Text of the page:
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EQ Weekly Roundup

This week’s roundup includes news that Sports Direct is preparing a £61m bid to buy out Debenhams, MPs are set to vote on their preferred Brexit option and the ONS claims automation could replace over a million jobs.

Sports Direct readies £61m Debenhams bid

Mike Ashley's Sports Direct is ready to pay £61.4m to take full control of Debenhams.

Sports Direct already owns a near 30% stake in the struggling retailer and this offer would be conditional on Ashley becoming Debenhams chief executive.

Debenhams said it was not making a statement at present, but it has been resisting Sports Direct takeover attempts.

The department store chain is currently trying to raise up to £200m from existing lenders. Under that deal, shareholders, including Sports Direct, could see the value of their investments wiped-out.

MPs to vote on preferred Brexit option

MPs are preparing to vote for their preferred Brexit option, with Theresa May due to meet Tory backbenchers in an effort to win them over to her deal.

Some have suggested May must name the date she will step down to have any hope of winning MPs' approval for her deal at the third attempt.

Regarding the vote, the Speaker of the House will select around half a dozen options (likely to range from cancelling Brexit to leaving the EU without a deal) for MPs to choose from.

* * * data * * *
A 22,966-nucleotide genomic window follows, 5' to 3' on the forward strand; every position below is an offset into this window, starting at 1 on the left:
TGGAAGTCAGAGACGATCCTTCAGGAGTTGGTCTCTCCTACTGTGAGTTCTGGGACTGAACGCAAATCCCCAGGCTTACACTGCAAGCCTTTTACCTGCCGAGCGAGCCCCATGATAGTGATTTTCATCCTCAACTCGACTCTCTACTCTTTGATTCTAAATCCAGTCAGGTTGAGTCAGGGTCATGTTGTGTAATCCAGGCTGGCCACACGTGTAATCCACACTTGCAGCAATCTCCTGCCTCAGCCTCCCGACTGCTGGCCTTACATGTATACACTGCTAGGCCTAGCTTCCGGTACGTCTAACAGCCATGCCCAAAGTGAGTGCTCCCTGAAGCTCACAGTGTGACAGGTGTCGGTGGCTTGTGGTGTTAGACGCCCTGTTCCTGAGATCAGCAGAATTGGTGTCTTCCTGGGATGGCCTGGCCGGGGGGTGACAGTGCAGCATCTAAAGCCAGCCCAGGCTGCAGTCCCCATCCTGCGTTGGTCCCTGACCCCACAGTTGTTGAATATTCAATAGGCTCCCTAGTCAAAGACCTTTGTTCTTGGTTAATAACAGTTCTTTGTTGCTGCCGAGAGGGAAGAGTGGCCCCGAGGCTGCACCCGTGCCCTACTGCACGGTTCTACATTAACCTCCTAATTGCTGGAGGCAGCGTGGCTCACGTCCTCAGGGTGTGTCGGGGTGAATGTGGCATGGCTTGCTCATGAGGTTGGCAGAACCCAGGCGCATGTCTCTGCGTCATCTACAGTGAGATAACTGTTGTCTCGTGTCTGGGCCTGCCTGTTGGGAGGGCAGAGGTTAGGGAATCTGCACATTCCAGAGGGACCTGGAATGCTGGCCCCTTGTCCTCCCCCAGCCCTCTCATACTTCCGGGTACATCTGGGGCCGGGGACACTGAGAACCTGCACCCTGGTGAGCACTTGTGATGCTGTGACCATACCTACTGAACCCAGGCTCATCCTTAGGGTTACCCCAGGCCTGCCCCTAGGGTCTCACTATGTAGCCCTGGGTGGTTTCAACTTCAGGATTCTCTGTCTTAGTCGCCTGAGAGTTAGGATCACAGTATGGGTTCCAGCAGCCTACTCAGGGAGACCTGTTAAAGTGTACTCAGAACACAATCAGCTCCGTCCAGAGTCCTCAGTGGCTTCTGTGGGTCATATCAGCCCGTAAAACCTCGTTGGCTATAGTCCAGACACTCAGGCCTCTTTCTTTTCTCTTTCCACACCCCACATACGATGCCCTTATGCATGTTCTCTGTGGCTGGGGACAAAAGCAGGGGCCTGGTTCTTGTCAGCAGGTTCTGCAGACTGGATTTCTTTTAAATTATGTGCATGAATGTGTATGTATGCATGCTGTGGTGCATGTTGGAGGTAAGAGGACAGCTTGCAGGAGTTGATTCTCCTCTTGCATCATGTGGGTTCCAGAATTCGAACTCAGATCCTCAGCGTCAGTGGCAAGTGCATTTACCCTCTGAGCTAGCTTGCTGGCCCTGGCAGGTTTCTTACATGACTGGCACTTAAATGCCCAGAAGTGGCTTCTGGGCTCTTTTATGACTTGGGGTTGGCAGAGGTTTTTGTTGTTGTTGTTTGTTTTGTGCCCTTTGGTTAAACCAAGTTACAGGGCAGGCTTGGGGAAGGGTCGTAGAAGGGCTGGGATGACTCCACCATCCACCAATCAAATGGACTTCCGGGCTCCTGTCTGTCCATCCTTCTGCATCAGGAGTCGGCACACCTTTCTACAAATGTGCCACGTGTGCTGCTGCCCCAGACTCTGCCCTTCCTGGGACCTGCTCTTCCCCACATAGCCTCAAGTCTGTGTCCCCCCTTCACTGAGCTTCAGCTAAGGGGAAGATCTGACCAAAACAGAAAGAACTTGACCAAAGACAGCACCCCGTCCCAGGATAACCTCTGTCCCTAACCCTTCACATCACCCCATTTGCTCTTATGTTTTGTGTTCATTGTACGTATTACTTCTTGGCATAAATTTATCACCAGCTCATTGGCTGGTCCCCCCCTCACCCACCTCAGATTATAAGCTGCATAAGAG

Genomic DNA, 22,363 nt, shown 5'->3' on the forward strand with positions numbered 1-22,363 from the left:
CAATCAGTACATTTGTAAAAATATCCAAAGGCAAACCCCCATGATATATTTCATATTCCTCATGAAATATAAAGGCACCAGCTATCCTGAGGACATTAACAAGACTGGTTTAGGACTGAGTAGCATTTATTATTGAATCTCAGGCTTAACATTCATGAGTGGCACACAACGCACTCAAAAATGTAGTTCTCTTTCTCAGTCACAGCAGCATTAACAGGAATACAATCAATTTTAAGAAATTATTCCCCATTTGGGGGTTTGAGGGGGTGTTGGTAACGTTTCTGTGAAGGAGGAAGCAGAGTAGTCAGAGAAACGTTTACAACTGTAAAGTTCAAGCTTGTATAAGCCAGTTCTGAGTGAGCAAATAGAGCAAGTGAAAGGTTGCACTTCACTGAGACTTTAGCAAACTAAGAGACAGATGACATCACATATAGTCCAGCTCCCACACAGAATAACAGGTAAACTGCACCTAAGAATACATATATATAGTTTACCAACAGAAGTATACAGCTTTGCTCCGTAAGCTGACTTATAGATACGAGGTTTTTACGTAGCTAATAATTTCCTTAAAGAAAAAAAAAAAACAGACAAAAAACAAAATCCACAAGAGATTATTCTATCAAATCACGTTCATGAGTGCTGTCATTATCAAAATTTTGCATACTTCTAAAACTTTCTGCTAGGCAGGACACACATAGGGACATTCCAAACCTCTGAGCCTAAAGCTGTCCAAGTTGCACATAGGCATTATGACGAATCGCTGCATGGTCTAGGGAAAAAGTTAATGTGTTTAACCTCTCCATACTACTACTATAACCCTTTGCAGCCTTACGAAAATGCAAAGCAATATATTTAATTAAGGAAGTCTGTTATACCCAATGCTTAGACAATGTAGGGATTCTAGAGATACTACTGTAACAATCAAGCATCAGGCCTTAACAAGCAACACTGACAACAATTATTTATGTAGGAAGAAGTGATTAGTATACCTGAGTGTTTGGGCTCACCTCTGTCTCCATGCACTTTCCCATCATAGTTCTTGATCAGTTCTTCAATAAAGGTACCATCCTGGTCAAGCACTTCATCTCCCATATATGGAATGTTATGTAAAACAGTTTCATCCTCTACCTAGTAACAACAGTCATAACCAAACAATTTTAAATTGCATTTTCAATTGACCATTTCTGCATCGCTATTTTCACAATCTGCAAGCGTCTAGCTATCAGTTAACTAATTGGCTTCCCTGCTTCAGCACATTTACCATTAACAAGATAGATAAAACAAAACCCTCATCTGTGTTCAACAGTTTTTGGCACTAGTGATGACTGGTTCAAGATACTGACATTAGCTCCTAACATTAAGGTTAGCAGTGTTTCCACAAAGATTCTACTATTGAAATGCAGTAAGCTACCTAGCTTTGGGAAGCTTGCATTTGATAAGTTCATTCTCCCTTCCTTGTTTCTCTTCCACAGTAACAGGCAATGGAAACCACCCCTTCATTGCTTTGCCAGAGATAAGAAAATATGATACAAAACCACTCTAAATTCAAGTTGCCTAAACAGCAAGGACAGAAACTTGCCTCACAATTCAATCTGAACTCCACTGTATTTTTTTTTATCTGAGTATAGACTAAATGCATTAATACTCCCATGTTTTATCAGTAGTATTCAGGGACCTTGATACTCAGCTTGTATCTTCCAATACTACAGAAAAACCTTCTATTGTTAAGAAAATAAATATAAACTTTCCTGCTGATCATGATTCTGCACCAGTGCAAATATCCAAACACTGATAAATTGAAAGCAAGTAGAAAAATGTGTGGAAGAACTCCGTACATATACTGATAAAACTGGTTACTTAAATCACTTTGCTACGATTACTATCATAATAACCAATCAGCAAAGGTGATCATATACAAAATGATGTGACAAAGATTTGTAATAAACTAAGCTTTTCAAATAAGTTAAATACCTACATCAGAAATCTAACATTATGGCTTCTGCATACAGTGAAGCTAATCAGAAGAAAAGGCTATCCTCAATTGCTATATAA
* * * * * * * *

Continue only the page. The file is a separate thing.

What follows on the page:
The process is likely to continue into next week. However, it is unclear whether MPs will be free to vote as they wish or will take orders from party leaders.

Lloyds of London pledges action over sexual harassment report

Insurance market Lloyd's of London has pledged to take action after a "distressing" report highlighting a culture of sexual harassment of women who work there.

It said it would set up a confidential process for reporting inappropriate behaviour and impose sanctions including possible life bans for those found responsible.

The pledge comes after a report was published last week, drawing on the experiences of 18 women, that described a deep-seated culture of sexual harassment at the centuries-old institution.

It said this ranged from inappropriate comments to unwanted touching and assault.

Automation could replace 1.5 million jobs

Some 1.5 million people in England are at high risk of losing their jobs to automation, according to the Office for National Statistics (ONS).

It says 70% of the roles at high risk of automation are currently held by women. Part-timers and the young are the next most at risk.

The three occupations with the highest probability of automation are waiters and waitresses, shelf fillers and some basic sales occupations, all of which are low-skilled or routine.

Those at the lowest risk are medical practitioners, higher education teaching professionals, and senior professionals in education.